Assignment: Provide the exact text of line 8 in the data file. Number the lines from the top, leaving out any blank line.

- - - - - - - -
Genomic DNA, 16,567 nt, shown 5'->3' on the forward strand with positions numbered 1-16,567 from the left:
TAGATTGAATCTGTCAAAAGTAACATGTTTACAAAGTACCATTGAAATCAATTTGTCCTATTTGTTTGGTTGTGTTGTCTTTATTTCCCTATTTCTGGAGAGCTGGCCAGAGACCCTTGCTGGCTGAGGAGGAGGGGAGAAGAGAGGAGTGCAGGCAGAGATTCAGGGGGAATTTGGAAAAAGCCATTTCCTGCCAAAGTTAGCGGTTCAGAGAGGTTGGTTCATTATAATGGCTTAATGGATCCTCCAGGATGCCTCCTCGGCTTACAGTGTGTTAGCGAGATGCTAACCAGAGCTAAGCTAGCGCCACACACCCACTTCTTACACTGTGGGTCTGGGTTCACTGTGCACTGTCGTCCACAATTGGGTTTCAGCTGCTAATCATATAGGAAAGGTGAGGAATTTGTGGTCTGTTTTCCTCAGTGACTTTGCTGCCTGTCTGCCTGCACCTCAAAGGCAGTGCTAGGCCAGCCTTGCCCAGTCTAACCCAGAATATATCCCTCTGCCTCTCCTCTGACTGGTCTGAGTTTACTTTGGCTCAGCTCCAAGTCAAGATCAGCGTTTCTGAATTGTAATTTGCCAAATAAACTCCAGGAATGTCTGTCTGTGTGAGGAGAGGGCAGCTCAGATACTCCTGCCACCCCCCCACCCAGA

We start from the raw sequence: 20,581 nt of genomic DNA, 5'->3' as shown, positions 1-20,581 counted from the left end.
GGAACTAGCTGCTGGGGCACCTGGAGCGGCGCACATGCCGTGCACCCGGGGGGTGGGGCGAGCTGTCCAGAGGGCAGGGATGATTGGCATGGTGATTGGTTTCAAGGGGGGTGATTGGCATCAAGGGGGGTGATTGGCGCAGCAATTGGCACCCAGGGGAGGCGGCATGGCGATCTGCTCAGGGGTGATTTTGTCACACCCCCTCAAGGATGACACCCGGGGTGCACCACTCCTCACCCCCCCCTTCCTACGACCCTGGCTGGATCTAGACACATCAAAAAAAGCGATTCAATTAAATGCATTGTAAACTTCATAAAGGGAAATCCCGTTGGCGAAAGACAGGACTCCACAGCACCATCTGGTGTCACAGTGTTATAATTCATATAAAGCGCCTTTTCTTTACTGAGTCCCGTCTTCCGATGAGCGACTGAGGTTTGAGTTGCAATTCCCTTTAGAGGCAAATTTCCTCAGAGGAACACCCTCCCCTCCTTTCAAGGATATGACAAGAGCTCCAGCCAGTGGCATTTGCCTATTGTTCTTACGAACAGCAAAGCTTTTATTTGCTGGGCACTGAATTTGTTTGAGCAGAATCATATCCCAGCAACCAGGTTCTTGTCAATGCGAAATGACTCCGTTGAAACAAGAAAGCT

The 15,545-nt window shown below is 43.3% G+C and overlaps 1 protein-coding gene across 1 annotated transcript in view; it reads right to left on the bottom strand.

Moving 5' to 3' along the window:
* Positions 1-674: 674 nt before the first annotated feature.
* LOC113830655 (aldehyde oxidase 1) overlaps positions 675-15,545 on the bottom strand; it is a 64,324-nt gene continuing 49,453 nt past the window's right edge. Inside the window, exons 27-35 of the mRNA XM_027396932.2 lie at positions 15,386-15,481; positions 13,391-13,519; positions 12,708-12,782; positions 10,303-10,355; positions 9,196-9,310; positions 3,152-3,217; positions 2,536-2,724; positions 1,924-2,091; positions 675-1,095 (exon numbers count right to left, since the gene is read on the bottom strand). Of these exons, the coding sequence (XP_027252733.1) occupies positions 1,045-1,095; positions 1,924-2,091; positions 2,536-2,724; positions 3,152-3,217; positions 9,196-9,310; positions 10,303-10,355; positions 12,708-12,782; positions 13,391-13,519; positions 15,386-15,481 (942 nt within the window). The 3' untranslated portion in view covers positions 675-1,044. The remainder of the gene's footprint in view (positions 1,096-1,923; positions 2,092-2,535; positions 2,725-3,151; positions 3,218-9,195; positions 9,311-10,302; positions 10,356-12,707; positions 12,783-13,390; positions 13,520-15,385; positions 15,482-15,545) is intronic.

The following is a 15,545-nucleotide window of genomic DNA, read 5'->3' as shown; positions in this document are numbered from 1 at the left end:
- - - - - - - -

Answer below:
* LOC113830655 (aldehyde oxidase 1) overlaps positions 675-15,545 on the bottom strand; it is a 64,324-nt gene continuing 49,453 nt past the window's right edge. Inside the window, exons 27-35 of the mRNA XM_027396932.2 lie at positions 15,386-15,481; positions 13,391-13,519; positions 12,708-12,782; positions 10,303-10,355; positions 9,196-9,310; positions 3,152-3,217; positions 2,536-2,724; positions 1,924-2,091; positions 675-1,095 (exon numbers count right to left, since the gene is read on the bottom strand). Of these exons, the coding sequence (XP_027252733.1) occupies positions 1,045-1,095; positions 1,924-2,091; positions 2,536-2,724; positions 3,152-3,217; positions 9,196-9,310; positions 10,303-10,355; positions 12,708-12,782; positions 13,391-13,519; positions 15,386-15,481 (942 nt within the window). The 3' untranslated portion in view covers positions 675-1,044. The remainder of the gene's footprint in view (positions 1,096-1,923; positions 2,092-2,535; positions 2,725-3,151; positions 3,218-9,195; positions 9,311-10,302; positions 10,356-12,707; positions 12,783-13,390; positions 13,520-15,385; positions 15,482-15,545) is intronic.